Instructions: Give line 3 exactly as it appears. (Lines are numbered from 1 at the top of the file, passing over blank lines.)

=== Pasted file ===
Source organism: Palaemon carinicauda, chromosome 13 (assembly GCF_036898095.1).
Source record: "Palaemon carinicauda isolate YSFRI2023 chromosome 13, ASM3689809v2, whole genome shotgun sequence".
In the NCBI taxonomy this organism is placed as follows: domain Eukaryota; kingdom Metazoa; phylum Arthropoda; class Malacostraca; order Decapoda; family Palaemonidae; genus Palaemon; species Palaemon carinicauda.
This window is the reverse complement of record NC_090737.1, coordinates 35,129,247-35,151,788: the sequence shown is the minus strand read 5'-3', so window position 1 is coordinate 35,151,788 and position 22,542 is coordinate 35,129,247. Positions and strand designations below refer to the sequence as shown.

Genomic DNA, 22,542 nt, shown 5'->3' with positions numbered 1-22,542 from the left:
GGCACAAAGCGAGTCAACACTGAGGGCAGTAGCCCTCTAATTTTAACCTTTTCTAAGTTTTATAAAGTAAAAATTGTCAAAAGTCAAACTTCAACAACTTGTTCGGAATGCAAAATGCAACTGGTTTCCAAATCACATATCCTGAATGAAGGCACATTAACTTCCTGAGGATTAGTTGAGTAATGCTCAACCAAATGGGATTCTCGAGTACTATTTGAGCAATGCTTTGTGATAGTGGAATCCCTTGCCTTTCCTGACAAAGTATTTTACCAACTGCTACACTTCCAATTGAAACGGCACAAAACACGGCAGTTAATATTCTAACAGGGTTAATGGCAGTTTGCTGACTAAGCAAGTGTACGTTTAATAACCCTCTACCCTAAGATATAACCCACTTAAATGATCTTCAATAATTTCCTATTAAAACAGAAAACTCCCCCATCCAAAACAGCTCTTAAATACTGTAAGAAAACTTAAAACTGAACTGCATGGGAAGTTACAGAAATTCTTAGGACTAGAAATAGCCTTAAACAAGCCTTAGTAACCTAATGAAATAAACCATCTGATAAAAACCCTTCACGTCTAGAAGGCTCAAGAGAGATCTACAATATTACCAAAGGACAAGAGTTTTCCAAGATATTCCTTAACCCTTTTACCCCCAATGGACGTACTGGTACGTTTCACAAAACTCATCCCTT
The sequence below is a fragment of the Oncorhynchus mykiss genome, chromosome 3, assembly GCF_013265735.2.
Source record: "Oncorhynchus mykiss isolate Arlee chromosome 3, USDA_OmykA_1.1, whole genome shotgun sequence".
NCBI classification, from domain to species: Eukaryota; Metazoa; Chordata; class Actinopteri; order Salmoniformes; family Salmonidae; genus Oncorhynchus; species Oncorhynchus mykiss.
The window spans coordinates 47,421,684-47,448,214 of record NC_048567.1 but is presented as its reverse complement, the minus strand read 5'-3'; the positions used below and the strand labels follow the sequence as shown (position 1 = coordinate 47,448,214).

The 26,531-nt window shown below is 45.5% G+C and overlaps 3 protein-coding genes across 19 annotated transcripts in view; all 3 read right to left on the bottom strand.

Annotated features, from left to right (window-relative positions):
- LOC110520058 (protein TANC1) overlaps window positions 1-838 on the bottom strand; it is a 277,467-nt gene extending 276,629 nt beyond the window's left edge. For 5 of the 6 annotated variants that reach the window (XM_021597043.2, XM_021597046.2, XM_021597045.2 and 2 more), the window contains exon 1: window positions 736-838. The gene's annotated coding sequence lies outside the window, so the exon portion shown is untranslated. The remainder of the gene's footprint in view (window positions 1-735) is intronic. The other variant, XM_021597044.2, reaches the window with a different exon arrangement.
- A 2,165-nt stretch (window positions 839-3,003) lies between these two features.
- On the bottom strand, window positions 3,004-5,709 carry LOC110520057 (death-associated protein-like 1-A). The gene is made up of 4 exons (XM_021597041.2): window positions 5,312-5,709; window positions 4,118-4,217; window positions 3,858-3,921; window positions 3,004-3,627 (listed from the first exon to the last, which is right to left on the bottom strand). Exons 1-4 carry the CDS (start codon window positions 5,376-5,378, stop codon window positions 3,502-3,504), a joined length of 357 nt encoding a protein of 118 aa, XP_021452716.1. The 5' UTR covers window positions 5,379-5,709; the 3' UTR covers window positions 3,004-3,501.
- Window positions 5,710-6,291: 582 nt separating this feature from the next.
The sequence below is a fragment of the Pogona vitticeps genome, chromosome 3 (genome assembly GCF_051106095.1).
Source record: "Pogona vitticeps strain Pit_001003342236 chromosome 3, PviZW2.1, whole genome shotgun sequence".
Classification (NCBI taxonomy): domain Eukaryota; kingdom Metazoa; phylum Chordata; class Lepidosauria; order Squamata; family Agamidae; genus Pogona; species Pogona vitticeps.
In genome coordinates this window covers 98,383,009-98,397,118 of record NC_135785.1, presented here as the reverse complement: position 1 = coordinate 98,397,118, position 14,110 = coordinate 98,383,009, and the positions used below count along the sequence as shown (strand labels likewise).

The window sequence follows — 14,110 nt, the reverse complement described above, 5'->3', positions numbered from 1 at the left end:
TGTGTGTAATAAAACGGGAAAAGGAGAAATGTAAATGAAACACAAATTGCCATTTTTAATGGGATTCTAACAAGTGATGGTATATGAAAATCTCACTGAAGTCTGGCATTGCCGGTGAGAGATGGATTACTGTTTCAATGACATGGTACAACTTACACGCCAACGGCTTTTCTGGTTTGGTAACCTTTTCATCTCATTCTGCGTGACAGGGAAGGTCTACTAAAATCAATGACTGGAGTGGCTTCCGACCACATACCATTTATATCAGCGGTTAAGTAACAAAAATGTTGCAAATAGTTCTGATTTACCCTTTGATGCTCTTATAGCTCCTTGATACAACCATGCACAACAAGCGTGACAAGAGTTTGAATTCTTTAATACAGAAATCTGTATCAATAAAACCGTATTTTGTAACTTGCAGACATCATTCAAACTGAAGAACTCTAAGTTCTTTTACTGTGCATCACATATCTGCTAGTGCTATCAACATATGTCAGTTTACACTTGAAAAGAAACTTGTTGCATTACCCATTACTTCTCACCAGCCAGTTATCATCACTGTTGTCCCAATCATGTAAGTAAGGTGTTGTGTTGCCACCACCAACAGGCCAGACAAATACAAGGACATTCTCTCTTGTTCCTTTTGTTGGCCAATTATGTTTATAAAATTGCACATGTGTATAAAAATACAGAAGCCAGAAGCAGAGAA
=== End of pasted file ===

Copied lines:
In the NCBI taxonomy this organism is placed as follows: domain Eukaryota; kingdom Metazoa; phylum Arthropoda; class Malacostraca; order Decapoda; family Palaemonidae; genus Palaemon; species Palaemon carinicauda.